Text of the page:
The date of birth on Jordan Spieth’s passport – 27 July 1993 – confirms the age belied by his already receding hairline but in so many other ways he is hardly your typical 21-year-old. Ask just about anyone in the game for a view on the Masters champion and the responses nearly always centre on the young Texan’s air of maturity. Speaking for the majority, the former Ryder Cup captain Paul Azinger summed it up best when he called Spieth “a grown man.”
It is not just his golf, impressive though that has been over the last two days at Chambers Bay, where Spieth sits five under par after rounds of 68 and then 67.
As many of his fellow competitors have wallowed in pools of self-pity, moaning and groaning about the quality of the greens and the eccentricity of the course, the two-times US junior champion has quietly and efficiently gone about his business.
Asked about the obvious variance in speed green-to-green, Spieth, an inveterate and sometimes self-abusive talker on the course, was his usual thoughtful self.
“There’s a little bit of that,” he said. “I feel like they are pretty consistent overall. But what is true is that the green speeds on the course are significantly slower than they are on the practice greens. That can be tough to adjust to when you are 40 feet from the cup.”
In other words, while others are shaking their heads, Spieth is nodding acceptance of the way things are. As the leading swing coach Peter Kostis points out: “Golf is about awareness and adjustment. If greens are not good, deal with it. Make the adjustment.”
No one does that better than the young man who was good enough to finish in a tie for 16th place in a PGA Tour event (the 2010 Byron Nelson Classic in his hometown of Dallas) at the age of 16; who shot what was surely the best round of 2014, a last round 63 in tough conditions to win the Australian Open; and who led the University of Texas to a national championship victory at the end of his only year “in school”.
Speaking of which, Spieth’s rapid ascent to almost the very top of the game – he is currently ranked as the world No2 behind Rory McIlroy – has been smooth but not uninterrupted. Towards the end of 2012 he failed at the second stage of the PGA Tour’s qualifying school.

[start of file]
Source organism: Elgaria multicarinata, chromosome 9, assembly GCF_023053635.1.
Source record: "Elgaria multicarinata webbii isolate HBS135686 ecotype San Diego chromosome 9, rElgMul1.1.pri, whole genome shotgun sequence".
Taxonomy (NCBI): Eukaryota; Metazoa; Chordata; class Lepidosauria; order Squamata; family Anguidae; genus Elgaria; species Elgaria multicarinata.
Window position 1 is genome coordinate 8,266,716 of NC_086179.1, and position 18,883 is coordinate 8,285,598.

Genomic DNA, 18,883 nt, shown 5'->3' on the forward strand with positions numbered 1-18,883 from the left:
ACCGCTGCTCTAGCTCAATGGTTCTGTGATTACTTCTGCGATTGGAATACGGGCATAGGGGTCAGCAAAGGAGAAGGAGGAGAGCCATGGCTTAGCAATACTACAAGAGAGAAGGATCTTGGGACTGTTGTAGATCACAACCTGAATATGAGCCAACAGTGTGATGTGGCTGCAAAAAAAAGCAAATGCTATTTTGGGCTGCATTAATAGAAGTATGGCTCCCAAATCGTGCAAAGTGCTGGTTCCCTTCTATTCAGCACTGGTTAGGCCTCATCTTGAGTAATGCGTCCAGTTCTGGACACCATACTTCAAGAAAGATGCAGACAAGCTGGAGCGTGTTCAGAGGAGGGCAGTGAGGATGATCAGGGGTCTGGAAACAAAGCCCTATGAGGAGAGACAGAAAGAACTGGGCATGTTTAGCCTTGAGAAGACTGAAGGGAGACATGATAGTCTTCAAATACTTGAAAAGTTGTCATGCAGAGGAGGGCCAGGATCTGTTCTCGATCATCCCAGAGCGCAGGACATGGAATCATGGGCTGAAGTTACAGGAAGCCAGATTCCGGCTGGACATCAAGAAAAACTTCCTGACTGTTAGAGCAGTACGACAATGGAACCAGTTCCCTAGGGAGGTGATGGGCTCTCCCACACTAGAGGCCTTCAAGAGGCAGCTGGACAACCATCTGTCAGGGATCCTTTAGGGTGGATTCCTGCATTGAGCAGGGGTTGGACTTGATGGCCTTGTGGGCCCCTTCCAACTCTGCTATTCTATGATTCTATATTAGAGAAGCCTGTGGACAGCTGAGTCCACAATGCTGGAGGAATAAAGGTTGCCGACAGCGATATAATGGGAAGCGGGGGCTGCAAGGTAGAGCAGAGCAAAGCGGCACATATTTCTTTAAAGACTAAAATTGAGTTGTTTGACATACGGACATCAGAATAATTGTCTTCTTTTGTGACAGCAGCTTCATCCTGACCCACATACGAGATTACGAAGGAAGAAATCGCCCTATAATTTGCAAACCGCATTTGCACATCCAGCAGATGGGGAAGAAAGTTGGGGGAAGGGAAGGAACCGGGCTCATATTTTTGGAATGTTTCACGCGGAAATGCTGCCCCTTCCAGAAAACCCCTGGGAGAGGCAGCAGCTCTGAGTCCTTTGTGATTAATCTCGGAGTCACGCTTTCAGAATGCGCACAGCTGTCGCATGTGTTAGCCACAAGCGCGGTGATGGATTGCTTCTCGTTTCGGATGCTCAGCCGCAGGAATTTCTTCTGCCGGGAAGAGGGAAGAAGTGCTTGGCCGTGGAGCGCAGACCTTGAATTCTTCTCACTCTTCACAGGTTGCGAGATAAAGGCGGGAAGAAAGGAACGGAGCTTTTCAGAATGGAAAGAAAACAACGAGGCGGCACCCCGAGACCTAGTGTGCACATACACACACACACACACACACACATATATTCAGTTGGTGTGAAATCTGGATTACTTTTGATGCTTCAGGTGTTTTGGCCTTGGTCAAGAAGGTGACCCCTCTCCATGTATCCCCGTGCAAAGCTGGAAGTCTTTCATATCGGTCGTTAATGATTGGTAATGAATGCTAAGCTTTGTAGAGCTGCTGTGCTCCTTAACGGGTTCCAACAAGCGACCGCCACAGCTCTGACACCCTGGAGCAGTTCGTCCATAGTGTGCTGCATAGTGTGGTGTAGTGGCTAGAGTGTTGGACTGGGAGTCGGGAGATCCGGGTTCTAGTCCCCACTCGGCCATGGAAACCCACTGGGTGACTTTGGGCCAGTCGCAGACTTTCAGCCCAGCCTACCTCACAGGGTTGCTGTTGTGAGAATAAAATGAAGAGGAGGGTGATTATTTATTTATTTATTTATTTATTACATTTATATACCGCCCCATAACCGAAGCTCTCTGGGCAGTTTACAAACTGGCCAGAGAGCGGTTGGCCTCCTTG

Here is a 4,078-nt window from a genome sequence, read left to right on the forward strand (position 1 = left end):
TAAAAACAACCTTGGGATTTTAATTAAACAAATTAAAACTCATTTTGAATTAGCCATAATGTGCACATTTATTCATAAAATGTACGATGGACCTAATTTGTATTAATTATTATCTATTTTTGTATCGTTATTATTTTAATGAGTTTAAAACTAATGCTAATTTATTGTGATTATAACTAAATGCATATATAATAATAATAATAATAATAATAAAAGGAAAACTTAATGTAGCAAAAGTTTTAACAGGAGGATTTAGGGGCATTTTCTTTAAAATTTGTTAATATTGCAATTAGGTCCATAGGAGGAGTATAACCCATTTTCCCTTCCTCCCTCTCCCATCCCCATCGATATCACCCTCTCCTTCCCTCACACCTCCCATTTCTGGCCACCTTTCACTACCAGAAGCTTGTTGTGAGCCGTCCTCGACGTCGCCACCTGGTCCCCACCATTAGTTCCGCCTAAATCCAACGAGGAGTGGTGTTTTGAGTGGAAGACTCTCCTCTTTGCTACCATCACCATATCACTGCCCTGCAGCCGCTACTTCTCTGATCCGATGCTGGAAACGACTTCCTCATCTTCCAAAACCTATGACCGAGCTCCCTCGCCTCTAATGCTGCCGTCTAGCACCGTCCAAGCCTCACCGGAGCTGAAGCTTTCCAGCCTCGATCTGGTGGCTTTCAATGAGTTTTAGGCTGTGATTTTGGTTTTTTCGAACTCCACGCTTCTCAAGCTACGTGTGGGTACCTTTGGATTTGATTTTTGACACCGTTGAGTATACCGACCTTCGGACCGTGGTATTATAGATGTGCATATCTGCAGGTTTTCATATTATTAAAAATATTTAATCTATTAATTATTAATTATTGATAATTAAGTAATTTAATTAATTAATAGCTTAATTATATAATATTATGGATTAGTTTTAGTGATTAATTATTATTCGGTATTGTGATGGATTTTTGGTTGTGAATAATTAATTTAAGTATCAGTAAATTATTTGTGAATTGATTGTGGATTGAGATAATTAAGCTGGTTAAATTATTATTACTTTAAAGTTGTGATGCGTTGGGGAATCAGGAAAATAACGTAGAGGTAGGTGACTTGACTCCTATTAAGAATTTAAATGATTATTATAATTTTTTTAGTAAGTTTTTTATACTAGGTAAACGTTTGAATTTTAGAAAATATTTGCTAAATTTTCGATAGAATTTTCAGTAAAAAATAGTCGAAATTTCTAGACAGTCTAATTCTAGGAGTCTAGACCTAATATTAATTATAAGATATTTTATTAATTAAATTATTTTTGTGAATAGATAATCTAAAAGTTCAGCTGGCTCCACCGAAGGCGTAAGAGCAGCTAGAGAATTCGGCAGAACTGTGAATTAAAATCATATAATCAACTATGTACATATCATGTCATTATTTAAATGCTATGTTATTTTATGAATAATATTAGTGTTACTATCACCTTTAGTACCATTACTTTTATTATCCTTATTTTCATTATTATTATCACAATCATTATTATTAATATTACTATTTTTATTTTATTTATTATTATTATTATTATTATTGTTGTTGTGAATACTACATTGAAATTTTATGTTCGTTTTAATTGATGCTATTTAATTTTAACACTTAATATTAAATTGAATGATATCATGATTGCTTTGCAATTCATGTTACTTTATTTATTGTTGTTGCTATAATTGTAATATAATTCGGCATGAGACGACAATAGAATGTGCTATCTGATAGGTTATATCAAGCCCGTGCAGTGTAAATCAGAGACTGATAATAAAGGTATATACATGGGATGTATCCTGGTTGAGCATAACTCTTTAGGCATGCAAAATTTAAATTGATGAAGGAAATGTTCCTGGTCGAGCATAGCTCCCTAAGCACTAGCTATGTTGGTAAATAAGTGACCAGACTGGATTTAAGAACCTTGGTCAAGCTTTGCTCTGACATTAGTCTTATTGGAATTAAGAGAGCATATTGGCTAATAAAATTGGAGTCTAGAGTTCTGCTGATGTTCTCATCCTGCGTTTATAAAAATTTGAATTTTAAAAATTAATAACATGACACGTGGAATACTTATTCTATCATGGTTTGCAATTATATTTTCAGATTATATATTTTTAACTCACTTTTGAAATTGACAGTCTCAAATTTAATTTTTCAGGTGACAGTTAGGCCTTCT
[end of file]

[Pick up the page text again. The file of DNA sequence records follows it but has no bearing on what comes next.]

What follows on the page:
Not that he slowed up much. In his first Masters, Spieth finished in a tie for second place; in his first Players Championship he was tied for fourth. Clearly, he is a man unafraid of the big occasion.
But not, statistically at least, for the big shots. Last year, Spieth ranked 90th in driving distance, 137th in driving accuracy, 150th in total driving and 122nd in greens in regulation. When it comes to clubhead speed, his relatively puny 111.92mph was only the 115th fastest on the PGA Tour. No matter. In the only number that really counts, he was eighth in scoring. To quote the late four-times Open champion Bobby Locke, Spieth plays golf “badly well”.
That was certainly the story of his opening round 68 here. Clearly unhappy with his ball striking, Spieth somehow managed to get round in two under par in what were the toughest conditions of the first day.
“I wasn’t pleased with the way I hit the ball,” he admitted. “But I putted well. My swing is a little off, though. It’s close. But I need to find the same rhythm I had when I got here.”
Mission accomplished. Out in the morning on day two, Spieth was quick to make his move. Birdies at the 10th (his first), 14th, 15th and 17th took him on to the first page of the leaderboard before a double-bogey via sand and rough at the closing hole slowed his progress. A four followed at the par-five 1st – a “bounce back birdie” in PGA Tour-speak – further evidence of Spieth’s ability to absorb punishment.
“Jordan finds a way to make the 10-foot putts for pars that really count,” says Europe’s former Ryder Cup captain Paul McGinley, here as a commentator for Sky Sports. “The ones that keep a score going when you are struggling a little bit. There is no finer putter in the game today.”